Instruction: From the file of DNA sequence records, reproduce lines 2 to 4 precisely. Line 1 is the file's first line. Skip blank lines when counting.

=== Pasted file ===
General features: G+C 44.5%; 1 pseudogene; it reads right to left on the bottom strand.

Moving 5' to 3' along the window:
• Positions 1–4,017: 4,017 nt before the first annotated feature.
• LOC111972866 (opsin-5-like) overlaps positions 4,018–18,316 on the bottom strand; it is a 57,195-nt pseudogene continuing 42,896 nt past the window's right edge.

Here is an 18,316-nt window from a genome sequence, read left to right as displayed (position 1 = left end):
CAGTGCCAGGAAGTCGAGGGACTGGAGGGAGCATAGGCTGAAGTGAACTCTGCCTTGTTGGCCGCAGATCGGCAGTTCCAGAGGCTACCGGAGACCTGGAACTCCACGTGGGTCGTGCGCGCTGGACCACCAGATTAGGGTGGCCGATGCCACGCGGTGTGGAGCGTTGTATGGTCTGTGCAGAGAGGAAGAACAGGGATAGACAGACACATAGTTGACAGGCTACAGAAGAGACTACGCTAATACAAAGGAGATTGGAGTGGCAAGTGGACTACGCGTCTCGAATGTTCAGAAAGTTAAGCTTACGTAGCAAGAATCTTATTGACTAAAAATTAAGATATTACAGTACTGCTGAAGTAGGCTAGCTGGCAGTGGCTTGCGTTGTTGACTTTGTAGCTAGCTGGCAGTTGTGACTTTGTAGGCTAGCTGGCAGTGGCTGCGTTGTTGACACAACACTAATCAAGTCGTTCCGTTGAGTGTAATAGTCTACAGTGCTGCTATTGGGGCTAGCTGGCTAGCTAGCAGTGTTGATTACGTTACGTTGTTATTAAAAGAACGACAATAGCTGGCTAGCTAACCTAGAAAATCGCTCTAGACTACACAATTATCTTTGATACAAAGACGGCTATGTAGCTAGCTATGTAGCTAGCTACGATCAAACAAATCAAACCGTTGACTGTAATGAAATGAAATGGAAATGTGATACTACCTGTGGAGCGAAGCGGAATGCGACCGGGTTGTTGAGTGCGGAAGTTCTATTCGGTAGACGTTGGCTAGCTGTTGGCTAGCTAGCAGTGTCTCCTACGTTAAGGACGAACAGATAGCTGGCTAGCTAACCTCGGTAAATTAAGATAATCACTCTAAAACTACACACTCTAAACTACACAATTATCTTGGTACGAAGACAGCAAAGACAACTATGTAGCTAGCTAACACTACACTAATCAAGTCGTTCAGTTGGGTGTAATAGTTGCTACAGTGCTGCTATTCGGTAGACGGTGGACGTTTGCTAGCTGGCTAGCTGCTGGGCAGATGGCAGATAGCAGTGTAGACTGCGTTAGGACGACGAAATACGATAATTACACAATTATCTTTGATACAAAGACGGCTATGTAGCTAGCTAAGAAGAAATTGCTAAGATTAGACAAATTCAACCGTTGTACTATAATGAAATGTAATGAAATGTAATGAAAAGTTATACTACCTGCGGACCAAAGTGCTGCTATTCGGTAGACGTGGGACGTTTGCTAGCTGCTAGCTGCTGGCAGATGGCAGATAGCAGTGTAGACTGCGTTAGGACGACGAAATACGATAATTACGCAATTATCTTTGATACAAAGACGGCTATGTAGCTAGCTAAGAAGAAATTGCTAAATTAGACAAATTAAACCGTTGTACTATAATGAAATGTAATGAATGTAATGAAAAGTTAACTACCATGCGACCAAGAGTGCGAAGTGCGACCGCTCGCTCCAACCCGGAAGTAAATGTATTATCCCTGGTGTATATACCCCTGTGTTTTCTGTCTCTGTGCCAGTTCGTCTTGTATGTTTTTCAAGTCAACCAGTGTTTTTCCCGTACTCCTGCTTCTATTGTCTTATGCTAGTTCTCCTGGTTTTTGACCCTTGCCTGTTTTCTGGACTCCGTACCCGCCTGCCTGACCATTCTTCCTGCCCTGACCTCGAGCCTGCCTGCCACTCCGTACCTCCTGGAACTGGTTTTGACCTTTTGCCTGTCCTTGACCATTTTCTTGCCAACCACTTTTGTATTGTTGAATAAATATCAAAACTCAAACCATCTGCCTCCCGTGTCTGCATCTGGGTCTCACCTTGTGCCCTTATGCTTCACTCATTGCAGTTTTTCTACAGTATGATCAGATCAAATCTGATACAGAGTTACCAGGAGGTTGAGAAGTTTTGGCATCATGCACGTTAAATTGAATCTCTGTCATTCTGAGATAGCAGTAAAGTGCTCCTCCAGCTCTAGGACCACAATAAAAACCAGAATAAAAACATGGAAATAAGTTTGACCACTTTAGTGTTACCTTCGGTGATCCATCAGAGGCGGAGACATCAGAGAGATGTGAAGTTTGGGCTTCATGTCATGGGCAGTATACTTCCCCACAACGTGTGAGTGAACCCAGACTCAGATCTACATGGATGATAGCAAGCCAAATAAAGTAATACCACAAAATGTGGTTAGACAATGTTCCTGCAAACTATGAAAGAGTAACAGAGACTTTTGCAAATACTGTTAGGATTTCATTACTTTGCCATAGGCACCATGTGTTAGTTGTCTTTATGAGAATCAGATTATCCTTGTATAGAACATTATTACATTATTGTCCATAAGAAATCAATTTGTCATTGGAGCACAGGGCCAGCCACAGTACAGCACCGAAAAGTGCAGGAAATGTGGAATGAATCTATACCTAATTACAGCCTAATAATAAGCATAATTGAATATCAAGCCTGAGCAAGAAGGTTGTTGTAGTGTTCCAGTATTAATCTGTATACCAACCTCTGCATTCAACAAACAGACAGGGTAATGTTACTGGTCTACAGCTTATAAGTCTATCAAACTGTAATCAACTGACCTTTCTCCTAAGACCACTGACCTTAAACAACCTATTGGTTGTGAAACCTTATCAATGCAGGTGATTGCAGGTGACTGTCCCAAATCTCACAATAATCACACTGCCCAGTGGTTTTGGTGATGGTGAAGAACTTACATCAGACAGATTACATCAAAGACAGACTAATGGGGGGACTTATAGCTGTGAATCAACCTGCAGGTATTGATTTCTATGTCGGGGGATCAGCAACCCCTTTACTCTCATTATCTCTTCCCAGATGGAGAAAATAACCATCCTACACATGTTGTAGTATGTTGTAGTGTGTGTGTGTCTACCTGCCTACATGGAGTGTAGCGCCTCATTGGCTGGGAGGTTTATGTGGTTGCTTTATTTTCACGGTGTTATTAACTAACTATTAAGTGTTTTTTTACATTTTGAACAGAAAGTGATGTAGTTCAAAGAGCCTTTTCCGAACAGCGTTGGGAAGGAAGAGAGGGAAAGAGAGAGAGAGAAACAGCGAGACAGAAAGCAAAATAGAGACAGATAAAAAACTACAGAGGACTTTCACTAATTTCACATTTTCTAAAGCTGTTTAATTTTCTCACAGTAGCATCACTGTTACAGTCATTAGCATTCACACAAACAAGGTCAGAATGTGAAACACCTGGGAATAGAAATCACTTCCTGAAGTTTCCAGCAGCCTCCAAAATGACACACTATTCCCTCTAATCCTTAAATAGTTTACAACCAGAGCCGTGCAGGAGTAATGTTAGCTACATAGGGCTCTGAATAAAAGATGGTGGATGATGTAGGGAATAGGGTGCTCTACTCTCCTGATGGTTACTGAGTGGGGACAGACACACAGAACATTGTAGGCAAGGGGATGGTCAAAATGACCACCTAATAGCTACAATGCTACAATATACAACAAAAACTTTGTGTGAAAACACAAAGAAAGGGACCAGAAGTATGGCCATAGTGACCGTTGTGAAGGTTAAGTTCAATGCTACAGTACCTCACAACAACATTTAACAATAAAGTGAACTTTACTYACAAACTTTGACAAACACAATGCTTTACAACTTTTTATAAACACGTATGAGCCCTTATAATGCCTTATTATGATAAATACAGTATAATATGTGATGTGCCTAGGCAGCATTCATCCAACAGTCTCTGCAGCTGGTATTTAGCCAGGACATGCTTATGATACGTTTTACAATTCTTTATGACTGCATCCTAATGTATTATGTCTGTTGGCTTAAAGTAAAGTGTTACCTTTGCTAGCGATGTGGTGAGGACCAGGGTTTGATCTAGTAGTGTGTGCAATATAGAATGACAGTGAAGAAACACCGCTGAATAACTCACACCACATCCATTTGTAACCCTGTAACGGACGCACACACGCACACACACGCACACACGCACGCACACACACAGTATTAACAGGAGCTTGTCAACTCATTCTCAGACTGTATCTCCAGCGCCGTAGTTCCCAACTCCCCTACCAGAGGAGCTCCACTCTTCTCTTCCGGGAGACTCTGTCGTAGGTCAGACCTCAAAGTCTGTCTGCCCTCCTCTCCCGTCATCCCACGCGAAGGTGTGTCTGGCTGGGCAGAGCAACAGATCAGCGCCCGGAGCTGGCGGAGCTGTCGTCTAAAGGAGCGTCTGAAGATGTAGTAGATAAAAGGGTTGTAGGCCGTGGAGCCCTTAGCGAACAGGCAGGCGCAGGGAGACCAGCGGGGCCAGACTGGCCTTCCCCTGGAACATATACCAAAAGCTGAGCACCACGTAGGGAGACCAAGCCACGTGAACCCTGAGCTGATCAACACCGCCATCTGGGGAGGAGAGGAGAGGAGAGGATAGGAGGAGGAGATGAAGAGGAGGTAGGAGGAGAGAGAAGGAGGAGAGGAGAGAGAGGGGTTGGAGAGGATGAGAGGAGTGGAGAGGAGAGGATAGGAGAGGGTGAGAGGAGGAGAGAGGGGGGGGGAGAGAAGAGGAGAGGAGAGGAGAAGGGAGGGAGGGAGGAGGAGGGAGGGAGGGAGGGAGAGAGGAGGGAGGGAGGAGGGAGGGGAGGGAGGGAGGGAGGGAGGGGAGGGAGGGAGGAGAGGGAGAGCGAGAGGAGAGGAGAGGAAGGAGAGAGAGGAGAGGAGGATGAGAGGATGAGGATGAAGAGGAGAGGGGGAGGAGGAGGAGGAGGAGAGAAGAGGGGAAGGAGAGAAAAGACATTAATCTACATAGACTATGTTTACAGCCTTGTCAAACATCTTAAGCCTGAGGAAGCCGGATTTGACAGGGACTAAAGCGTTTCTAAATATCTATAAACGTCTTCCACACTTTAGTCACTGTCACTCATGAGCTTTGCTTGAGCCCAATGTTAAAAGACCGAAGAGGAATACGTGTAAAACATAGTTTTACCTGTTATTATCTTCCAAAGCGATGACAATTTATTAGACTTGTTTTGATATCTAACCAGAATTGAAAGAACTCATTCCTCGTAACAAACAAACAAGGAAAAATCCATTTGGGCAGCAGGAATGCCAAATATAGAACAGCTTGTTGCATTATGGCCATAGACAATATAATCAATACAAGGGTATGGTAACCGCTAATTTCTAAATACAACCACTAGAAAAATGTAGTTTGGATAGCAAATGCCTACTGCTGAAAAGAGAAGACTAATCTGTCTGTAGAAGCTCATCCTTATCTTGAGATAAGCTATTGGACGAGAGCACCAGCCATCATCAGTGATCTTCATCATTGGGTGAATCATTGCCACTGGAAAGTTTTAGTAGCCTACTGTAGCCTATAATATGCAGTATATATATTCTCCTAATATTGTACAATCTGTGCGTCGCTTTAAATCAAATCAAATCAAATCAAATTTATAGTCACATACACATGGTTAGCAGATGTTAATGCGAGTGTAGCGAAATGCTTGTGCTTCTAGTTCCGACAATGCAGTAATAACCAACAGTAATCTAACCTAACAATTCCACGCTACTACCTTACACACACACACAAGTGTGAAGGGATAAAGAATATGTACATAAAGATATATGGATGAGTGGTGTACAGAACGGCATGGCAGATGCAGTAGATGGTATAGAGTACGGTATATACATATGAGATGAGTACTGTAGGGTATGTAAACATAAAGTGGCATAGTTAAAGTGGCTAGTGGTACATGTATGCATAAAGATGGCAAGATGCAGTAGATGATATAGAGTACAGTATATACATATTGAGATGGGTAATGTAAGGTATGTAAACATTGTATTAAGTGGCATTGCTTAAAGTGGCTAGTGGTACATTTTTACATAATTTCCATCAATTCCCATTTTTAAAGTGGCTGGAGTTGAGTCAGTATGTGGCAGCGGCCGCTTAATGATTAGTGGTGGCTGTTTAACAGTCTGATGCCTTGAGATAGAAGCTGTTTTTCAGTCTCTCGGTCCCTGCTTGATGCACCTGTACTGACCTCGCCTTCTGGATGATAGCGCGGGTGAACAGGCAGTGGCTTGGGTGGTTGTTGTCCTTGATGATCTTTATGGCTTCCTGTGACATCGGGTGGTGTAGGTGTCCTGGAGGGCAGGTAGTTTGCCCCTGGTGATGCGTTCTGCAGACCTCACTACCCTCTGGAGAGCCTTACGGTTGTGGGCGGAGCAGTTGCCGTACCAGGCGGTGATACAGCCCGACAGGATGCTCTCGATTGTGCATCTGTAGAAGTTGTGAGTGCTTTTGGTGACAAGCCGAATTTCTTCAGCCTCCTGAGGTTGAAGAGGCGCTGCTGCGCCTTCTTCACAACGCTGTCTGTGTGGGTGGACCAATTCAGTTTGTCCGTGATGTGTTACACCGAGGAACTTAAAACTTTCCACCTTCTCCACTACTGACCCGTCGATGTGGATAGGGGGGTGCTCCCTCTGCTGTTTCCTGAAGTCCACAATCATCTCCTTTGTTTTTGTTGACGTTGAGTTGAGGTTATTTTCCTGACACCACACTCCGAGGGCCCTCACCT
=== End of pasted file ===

Moving 5' to 3' along the window:
• Positions 1–4,017: 4,017 nt before the first annotated feature.
• LOC111972866 (opsin-5-like) overlaps positions 4,018–18,316 on the bottom strand; it is a 57,195-nt pseudogene continuing 42,896 nt past the window's right edge.